The Tank node models a mesh containing a fluid such as a ballast-tank or a cargo-tank. Alternatively they can also be used to model caveties in a floating body.

The geometry of a tank is defined by a mesh. The definition of the mesh is exactly the same as for Buoyancy nodes.

The capacity of the tank [m3] is defined by the volume enclosed by the mesh and the permeability [-]. The amount of fluid in a tank can be defined as volume [m3] or as fill percentage.

The fluid in the tank will fill all of the inside of the tank up till an automatically determined elevation. For tanks with physical sections this means that fluid will be distributed over both sections:


The fluid surface is always horizontal. This means that the fluid will re-distribute if the orientation of the tank changes. During stability (GM) calculations this re-distribution is used as well. This results in a more accurate approach of the stability curves than when using the free-fluid surface correction.

The density of the fluid in the tank can either be defined [mT/m3] or can be set to be equal to the density of the water in the rest of the scene.

Damaged tanks can be modelled by setting the tank to free-flooding. In that case the density of the fluid in the tank is set to the density of the water in the scene and the fluid surface elevation equals the global fluid elevation.

Ullage of the tank [m] is calculated from the tank geometry and the fluid surface elevation. This is done as follows:

For zero inclination (left):

  1. determine the geometrical center of the tank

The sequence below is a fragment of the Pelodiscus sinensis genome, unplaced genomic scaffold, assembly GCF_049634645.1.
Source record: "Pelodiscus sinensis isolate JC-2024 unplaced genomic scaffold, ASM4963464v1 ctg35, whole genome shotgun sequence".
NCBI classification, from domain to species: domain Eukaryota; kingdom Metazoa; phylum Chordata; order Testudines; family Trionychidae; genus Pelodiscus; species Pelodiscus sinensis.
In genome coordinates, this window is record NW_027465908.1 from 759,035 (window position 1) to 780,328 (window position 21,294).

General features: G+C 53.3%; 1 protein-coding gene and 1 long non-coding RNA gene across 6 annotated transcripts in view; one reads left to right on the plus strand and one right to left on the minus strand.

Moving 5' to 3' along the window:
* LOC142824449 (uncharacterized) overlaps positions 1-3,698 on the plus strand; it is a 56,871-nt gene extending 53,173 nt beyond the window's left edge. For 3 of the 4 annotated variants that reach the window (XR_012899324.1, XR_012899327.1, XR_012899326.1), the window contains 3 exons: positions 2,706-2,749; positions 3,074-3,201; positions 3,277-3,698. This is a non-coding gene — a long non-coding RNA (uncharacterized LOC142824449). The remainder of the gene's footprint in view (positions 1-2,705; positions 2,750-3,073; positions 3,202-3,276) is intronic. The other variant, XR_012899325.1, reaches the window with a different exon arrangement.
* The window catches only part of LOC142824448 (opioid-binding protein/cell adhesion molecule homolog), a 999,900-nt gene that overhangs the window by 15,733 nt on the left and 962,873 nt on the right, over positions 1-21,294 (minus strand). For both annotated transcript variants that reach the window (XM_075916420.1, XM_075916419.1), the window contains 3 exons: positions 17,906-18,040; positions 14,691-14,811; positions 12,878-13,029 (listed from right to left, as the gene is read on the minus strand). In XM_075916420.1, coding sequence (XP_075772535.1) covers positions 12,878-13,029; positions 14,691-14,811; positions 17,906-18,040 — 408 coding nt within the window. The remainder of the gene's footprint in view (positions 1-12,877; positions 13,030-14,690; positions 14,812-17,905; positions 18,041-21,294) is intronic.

2. determine the highest point of the tank

  3. define the ullage reference point as the combination of these two.

For any inclination (right) the ullage is now the distance from the ullage reference point to the fluid surface measured in the original vertical direction of the tank (local z direction). Except if it exceeds the depth of the tank. In that case the ullage is equal to the depth of the tank.


When calculating shear and bending moments the fluid in the tank is discretized into slices perpendicular to the direction of the axis over which the shear and bending is calculated. Each of the slices then adds a distributed force over the thickness of the slice with the total force acting at the center of fluid of that slice. So fluid re-distribution is fully accounted for in shear and bending moment diagrams as well.


Tank provides a fillable tank based on a mesh. The mesh is triangulated and chopped at the instantaneous flat fluid surface. Gravity is applied as an downwards force that the center of fluid. The calculation of fluid volume and center is as accurate as the provided geometry.

There as no restrictions to the size or aspect ratio of the panels. It is excellent to model as box using 6 faces. Using smaller panels has a negative effect on performance.

The normals of the panels should point *away* from the fluid. This means that the same basic shapes can be used for both buoyancy and tanks.








Permeability is the fraction of the enclosed volume that can be filled with fluid [-]



Returns the GLOBAL position of the center of volume / gravity



Returns the local position of the center of gravity



Returns the LOCAL position of the center of volume / gravity of the tank when it is filled


Amount of volume in tank as percentage of capacity [%]


The fluid plane elevation in the global axis system. Setting this adjusts the volume


The volume of fluid in the tank in m3. Setting this adjusts the fluid level


Density of the fluid in the tank in mT/m3



Returns the capacity of the tank in m3. This is calculated from the defined geometry.



Ullage of the tank [m].
The ullage is the distance between a measurement point and the fluid surface. The point is [xf,yf,zv] where
xf and yf are the x and y coordinates (local) of the center of fluid when the tank is full. zv is the largest z value
of all the vertices of the tank.
The measurement direction is in local z-direction. If the tank is under an angle then this is not perpendicular to the fluid.